Note: This is a longer think-piece that I hope to continue developing in the months ahead. Comments welcome.
The Federal Reserve quickly switched gears between December 2018 and March 2019 as policy became “patient” and the two rate hikes projected for 2019 fell to zero. The backdrop for the shift was stumbling markets, softer growth data, and falling inflation. Fed officials find the turnaround of inflation particularly worrisome. Since adopting an inflation target in 2012, the Fed, in the words of Chairman Jerome Powell, has not “convincingly achieved our 2 percent mandate in a symmetrical way.”
The failure of the Fed to meet its self-defined inflation objective yields a number of both short- and long-term negative outcomes. At a most basic level, the continuing suboptimal inflation outcomes suggest policy has been too tight throughout the expansion that followed the Great Recession. Unemployment could have been reduced more quickly and could possibly still be held sustainably lower than current Federal Reserve forecasts anticipate. Another concern is that persistently low inflation is eroding inflation expectations which, though little understood (see Tarullo (2017)), anchor the Fed’s inflation forecast. The Fed would need to provide even easier policy should they want to firm up those expectations.
Over the longer-run, policy makers increasingly focus on how they should respond to the next recession. In addition to lower interest rates, quantitative easing, and forward guidance, Fed speakers also increasingly anticipate tweaking the policy framework to make up past inflation shortfalls. A version of such a policy is the temporary price-level targeting scheme suggested by former Federal Reserve Chairman Ben Bernanke.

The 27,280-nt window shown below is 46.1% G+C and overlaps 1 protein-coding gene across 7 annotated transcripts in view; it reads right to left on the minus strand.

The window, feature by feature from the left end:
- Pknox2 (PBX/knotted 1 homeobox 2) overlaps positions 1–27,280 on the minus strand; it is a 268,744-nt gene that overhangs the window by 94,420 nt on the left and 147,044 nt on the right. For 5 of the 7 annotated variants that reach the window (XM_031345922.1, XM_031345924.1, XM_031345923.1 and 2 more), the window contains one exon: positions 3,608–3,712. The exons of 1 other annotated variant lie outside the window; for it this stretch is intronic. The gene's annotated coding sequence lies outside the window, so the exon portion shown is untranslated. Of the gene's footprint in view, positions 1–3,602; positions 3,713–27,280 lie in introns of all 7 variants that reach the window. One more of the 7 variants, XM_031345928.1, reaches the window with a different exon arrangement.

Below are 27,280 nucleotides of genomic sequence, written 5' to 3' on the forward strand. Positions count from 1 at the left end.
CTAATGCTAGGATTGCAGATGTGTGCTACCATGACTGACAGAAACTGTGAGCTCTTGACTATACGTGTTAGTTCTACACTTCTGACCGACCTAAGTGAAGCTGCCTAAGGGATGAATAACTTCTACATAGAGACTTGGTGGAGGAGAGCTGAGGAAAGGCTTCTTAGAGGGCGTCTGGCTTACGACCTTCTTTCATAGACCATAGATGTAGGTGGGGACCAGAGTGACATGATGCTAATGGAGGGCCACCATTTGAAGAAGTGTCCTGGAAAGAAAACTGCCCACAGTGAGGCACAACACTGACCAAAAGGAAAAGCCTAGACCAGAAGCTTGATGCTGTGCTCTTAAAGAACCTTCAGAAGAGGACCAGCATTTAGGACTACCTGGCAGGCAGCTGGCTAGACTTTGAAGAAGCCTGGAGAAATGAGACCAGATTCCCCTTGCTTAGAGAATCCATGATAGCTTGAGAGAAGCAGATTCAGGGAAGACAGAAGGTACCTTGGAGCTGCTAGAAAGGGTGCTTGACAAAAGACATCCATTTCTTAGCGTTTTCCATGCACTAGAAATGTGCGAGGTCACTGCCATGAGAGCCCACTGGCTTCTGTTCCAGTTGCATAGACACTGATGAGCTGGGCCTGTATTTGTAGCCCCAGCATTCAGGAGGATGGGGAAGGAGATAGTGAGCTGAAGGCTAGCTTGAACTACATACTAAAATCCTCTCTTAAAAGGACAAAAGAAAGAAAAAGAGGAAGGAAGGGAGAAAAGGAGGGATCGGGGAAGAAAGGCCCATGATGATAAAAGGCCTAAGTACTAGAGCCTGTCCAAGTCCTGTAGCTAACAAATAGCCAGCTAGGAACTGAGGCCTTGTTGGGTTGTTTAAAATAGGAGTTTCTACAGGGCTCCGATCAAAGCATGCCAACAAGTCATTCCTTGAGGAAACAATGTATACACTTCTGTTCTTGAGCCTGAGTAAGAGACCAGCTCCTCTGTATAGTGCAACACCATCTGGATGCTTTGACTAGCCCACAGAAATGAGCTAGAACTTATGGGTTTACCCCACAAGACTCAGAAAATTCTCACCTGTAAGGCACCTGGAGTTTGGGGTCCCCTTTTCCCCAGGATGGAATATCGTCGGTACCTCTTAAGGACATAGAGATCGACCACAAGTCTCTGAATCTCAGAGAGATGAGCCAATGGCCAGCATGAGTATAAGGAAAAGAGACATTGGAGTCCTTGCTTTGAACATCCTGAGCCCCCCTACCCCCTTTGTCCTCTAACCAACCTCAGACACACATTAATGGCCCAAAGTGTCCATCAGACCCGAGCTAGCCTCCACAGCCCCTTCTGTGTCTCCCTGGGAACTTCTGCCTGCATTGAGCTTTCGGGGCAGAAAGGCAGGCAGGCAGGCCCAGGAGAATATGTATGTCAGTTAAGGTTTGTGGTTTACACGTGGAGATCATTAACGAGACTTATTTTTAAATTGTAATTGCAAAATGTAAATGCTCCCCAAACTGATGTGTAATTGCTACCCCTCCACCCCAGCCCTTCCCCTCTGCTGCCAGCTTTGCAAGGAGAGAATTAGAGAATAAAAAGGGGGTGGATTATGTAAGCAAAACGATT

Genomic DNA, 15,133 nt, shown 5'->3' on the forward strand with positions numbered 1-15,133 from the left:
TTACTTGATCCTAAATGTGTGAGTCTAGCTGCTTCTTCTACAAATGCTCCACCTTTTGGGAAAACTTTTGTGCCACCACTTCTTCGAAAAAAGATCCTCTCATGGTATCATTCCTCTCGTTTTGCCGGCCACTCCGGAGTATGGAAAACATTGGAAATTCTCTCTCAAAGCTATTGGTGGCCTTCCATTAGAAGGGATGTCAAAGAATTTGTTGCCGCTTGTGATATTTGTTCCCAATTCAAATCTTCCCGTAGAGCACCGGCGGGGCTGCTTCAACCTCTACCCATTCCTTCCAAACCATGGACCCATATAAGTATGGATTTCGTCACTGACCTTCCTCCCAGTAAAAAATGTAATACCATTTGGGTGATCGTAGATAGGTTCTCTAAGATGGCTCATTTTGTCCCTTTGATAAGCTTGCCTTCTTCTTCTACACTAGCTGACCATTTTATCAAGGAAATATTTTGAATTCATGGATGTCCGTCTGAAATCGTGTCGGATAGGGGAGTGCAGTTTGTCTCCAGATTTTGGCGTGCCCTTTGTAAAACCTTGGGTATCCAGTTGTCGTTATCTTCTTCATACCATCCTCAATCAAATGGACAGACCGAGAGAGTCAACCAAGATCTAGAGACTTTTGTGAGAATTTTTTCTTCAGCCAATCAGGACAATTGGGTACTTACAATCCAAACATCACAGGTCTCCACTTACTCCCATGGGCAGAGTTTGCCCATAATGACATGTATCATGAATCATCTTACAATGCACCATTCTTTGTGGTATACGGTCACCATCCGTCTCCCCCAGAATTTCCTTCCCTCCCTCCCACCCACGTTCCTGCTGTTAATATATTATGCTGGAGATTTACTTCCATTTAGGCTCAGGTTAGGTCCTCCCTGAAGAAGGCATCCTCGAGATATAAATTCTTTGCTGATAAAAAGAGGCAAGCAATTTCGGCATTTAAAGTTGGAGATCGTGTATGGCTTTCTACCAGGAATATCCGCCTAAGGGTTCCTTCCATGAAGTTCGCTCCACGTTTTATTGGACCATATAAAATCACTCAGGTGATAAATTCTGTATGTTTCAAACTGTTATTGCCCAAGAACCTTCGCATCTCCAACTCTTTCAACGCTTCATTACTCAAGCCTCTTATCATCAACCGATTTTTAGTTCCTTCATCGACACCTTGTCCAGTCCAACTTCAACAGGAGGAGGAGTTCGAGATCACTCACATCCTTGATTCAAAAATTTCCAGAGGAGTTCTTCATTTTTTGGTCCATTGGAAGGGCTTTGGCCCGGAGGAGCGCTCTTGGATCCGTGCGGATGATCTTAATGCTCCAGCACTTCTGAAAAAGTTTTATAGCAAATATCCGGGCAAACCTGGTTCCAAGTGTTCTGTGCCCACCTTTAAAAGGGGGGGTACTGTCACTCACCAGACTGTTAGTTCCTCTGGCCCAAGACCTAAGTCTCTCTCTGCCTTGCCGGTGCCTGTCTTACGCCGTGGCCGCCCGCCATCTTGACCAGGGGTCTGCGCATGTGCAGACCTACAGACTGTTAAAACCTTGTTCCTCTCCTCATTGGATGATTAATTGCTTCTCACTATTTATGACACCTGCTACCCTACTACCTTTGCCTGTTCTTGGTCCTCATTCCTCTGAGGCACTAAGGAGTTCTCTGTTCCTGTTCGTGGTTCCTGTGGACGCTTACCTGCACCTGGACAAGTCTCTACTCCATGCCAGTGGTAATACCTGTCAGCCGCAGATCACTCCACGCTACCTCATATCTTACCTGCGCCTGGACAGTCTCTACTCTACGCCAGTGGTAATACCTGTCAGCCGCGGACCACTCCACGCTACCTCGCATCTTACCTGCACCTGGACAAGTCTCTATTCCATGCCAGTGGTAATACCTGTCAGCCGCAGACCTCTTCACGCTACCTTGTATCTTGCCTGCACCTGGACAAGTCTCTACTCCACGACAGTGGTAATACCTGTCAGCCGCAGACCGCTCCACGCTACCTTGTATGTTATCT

Taken together, the above suggests a high likelihood that policy will at least err on the dovish side. In reality, I think the Fed should not just err on the dovish side, but should instead pursue an explicitly dovish strategy. Arguably it would be foolish if not downright irresponsible to enter the next recession without at least convincingly anchoring inflation expectations at 2%; an effort to do so might entail not just accepting above 2% inflation ahead of the next recession, but actually targeting a higher level to ensure that average inflation prior to the next recession is 2%.
As I think about these topics ahead of the Fed’s much-anticipated Chicago conference on strategy and communications, I become concerned that the Fed won’t follow through with their current dovish inclinations. Can they credibly pursue a dovish strategy approach? Optimally, they need to establish such credibility ahead of the next recession, but I wonder if they will get cold feet when push comes to shove. In other words, could the Fed’s rhetoric lead us into a dove trap?